Social media companies are removing content that breaches their guidelines in ways that could hamper journalistic investigation, according to a new report.
Human Rights Watch said companies like Facebook, Twitter and Youtube are right to quickly remove content that could incite violence or jeopardise national security or public order, but that permanent removal with no archive access can hamper efforts for accountability.
- December 2, 2021
- December 2, 2021
- November 26, 2021
The US-based group said in a new report that content should be made available through an independent mechanism once it has been taken down to criminal investigators, journalists, academics and non-governmental organisations.
Belkis Wille, senior crisis and conflict researcher at HRW, said: “Some of the content that Facebook, YouTube, and other platforms are taking down has crucial and irreplaceable value as evidence of human rights atrocities.
“With prosecutors, researchers, and journalists increasingly relying on photographs and videos posted publicly on social media, these platforms should be doing more to ensure that they can get access to potential evidence of serious crimes.”
The “Video Unavailable: Social Media Platforms Remove Evidence of War Crimes” report said the social media platforms’ use of artificial intelligence to take down content before it is reported to its moderating team means there is “no way of knowing how much potential evidence of serious crimes is disappearing without anyone’s knowledge”.
The report adds: “Independent civil society organisations and journalists have played a vital role in documenting atrocities in Iraq, Myanmar, Syria, Yemen, Sudan, the United States, and elsewhere – often when there were no judicial actors conducting investigations. In some cases, the documentation of organisations and the media has later triggered judicial proceedings.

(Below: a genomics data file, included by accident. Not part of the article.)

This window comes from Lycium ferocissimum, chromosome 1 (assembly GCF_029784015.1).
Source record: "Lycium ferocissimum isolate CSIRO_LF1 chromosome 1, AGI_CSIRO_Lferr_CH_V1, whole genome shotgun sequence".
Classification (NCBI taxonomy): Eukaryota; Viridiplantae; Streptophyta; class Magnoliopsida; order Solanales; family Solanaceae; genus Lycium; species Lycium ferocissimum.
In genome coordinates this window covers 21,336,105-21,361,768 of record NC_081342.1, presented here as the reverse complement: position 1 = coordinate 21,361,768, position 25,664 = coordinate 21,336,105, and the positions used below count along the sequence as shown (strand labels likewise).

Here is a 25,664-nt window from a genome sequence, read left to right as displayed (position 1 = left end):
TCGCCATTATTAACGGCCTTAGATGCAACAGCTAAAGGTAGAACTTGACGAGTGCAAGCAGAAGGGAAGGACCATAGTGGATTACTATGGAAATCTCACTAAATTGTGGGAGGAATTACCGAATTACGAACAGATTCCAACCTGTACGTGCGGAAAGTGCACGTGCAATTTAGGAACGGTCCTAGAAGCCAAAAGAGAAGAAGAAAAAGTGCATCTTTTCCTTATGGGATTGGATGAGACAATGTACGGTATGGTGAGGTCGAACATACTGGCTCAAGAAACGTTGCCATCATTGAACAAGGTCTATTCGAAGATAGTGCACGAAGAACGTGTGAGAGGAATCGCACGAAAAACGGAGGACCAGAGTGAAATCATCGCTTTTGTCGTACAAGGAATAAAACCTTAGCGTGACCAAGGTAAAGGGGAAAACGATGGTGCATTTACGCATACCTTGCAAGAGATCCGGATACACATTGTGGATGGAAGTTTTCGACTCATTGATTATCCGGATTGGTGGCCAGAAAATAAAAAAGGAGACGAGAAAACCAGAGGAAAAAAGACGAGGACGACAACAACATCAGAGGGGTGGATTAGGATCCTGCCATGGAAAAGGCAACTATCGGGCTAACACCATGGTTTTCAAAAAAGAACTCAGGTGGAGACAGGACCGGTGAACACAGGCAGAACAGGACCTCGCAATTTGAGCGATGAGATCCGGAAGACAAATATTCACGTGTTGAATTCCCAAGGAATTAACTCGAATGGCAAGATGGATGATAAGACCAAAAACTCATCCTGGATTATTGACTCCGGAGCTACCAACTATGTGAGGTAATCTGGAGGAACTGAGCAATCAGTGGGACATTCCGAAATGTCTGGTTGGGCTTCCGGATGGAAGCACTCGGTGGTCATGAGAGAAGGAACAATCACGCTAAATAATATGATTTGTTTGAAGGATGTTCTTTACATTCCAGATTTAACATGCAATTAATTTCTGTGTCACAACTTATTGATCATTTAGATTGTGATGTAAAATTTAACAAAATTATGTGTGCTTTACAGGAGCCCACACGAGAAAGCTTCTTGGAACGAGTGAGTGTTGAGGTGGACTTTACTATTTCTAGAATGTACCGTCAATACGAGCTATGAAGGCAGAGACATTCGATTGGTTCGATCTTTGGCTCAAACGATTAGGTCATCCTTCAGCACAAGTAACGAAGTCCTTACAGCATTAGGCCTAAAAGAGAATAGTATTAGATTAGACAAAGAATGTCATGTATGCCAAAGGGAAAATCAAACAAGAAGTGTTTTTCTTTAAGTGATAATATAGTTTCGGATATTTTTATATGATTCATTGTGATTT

“However, they also have no ability to access removed content. Access to this content by members of the public should be subject to careful consideration, and removal may be appropriate in some cases. But when the content is permanently removed and investigators have no way of accessing it, this could hamper important accountability efforts.”
One example given was investigative journalism website Bellingcat’s work uncovering the link between a Russian missile launcher and the downing of flight MH17, which was based largely on online material.
When asked to provide lawyers working on cases related to flight MH17 with its material, Bellingcat discovered that much of it had been taken down from sites including Facebook, Twitter, YouTube, and the Russian social media platform VKontakte.
HRW recommended an independent mechanism to enable the preservation of removed material that could be evidence of serious international crimes.
HRW said the mechanism, effectively acting as a restricted-access research library, should be responsible for sorting and granting access to a range of interested parties, including journalists, to the content for archival and investigative purposes, keeping privacy and security concerns in mind.
The Society of Editors said it was “deeply concerned” by what the report showed about the risk to future accountability via both criminal and journalistic investigations.
The Society’s executive director Ian Murray said: “As recognised in the report, journalists have played a vital role in documenting atrocities in Iraq, Myanmar, Syria, Yemen and Sudan to name but a few and without their investigations, criminal proceedings may never have taken place.
“It is not beyond the realm of future possibility that similar journalistic and criminal investigations could be hampered if content continues to be permanently removed with no thought to accountability or any means of accessing material down the line.”